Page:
One of the questions I want to answer is, "Why would I use it?" - well the simple answer is if you are already using a version of SQL Server or need a relational database, then SQL Database is a great product to start with.
So, for options. First of all, you can run the SQL Server 2016 product in a virtual machine in Azure.
And you can also use Azure SQL Database, which is the Database-as-a-Service product that we want to learn about in this section.
 
SQL Database, is a relational database-as-a-service product. You may be wondering "what is database-as-a-service?". Well, database-as-a-service means your databases are provisioned on-demand when you ask for them and are fully managed by Microsoft - so you don’t need to do any installations or infrastructure work. You just get your database - which is configured for high availability, backups, … all resources are taken care of for you.
SQL Database is fully compatible with the SQL Server 2016 databases - notice this doesn't include features that deal with the file system or server specific features like SQL Agent.
It has an SLA of four nines (99.99%) availability, which is awesome!
And with Azure being in 34 regions around the world, you can take advantage of SQL Database's ability to geo-replicate and recover to other regions of the world.
SQL Database, like many products in Azure, has multiple service tiers and sizes to fit your needs.
Plus, with SQL Database you can scale up or down on demand. Scaling up compares to adding more resources (like CPU or memory) to a machine when you need it and scaling down compares to removing resources when you don't need it, which is also really nice in helping you stay agile.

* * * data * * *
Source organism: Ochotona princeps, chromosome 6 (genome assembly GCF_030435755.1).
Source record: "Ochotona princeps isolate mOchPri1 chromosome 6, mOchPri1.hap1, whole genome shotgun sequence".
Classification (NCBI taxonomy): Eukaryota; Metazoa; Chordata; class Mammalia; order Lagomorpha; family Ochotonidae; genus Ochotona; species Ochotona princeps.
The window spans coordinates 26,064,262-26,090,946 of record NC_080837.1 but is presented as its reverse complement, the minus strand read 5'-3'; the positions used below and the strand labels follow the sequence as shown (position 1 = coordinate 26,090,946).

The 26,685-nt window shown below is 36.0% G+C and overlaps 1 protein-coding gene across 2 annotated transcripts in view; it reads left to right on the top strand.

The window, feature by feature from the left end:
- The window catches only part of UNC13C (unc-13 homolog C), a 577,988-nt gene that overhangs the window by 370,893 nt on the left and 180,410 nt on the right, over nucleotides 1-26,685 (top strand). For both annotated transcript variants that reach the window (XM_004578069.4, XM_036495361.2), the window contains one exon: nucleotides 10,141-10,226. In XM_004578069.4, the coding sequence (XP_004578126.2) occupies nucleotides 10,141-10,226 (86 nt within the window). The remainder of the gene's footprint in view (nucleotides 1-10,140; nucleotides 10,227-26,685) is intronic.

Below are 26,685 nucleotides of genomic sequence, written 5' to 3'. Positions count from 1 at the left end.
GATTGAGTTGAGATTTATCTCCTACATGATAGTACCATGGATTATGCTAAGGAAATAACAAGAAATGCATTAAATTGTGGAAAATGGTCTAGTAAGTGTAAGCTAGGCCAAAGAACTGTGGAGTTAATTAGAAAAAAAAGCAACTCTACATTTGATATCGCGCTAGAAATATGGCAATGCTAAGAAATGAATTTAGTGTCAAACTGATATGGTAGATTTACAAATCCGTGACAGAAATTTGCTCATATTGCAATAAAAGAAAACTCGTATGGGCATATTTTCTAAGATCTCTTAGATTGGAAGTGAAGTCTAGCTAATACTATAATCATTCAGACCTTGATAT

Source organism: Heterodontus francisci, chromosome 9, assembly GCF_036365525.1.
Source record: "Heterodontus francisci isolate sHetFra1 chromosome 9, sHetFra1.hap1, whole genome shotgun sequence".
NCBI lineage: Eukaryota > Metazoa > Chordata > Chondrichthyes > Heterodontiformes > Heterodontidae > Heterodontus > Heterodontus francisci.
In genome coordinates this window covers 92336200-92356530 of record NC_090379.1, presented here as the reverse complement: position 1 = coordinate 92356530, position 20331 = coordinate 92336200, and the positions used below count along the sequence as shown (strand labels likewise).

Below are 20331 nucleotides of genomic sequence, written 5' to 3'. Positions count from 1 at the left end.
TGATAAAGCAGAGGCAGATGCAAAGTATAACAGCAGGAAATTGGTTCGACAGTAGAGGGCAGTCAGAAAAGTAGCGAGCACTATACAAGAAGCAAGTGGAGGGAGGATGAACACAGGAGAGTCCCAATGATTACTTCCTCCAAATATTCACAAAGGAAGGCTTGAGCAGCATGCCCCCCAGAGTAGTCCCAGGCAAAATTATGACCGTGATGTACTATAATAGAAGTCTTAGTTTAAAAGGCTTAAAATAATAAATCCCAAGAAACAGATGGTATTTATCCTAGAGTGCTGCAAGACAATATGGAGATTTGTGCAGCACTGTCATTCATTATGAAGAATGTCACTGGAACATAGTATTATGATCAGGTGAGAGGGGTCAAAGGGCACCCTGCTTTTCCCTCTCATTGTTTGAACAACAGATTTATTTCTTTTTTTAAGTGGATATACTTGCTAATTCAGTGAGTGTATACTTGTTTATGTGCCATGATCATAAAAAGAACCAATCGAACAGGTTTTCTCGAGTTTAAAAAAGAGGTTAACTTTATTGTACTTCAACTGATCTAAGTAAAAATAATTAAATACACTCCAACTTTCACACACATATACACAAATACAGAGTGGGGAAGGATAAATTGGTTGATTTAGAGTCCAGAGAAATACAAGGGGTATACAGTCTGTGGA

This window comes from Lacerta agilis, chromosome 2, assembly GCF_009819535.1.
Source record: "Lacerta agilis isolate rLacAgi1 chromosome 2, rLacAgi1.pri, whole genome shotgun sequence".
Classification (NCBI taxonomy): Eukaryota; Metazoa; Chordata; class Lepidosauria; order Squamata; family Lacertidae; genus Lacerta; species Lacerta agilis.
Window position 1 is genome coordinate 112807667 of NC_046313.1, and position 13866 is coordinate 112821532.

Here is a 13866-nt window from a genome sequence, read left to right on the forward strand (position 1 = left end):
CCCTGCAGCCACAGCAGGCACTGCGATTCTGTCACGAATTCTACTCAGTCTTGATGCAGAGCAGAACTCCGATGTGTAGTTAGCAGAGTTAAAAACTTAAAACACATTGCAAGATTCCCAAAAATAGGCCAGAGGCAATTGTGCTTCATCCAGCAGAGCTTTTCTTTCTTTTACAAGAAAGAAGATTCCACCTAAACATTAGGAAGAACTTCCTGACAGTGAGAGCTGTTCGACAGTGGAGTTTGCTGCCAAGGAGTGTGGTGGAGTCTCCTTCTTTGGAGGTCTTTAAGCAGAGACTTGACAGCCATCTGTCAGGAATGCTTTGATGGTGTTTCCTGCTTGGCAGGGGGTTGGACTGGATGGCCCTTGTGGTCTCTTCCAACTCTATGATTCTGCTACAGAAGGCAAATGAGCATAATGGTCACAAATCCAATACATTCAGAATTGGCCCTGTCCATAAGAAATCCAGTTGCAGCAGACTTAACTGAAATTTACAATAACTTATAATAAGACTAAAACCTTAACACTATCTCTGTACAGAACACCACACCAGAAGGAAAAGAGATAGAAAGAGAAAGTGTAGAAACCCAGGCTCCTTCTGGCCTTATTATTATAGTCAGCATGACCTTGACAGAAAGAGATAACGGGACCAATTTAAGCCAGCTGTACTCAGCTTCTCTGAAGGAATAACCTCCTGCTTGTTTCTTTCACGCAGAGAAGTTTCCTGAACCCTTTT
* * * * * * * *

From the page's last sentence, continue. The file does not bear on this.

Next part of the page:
Elastic database pools allow you to have multiple databases sharing the same resources, this is important when you have many databases and allows you to reach a better density for the resources you are paying for - we'll learn more about elastic pools later.
 
Ok, now that you have an idea of what SQL Database is, we need to discuss the abstract concept of Data Transaction Unit or DTU as it is often called.
Instead of focusing on the underlying compute and storage resources a database has, SQL Database uses the concept of DTU's to provide a predictable way to determine performance between service tiers.
As we'll see next the lowest level of a database has 5 DTUs, the next level up has 10 DTUs. That means your database resources double between those two levels - so it gives you a relative measurement to determine the expected performance.
The DTU is a blended measure that includes CPU, Memory and disk read/writes … you know - all the things a database needs to perform.
So, keep this in mind as we go to the next topic of service tiers.
 
Each SQL Database, unless it is in an elastic pool, has a service tier. The service tier determines the resources, features and the rate you have to pay for that database.
For example, the Basic tier only has a single size - B. The maximum size for a Basic B database is 2 GB, it gets 5 DTUs and it cost you $5 a month.
If you move up one level to the Standard S0 database, you now get a maximum size of 250GB, 10 DTUs and the cost goes up to $15 a month.
If you go to S1, it is more or less 2 times everything from the S0. I'm sure you can see the pattern in the numbers.
What this table doesn't show is the difference between Basic, Standard and Premium.
The Basic tier is not meant for production systems, it for development or proof of concept scenarios.
The Standard tier is meant for production systems.
Premium is designed for systems with high transaction volume with high IO performance requirements.
The nice thing is, you can move between tiers if you need to, which leads us to scaling.
 
How does SQL Database scale?
Well, we just covered the service tiers - so you now have an idea of the size of resources you have to choose from.
To scale a database up or down, you just need to move up or down a level in that table.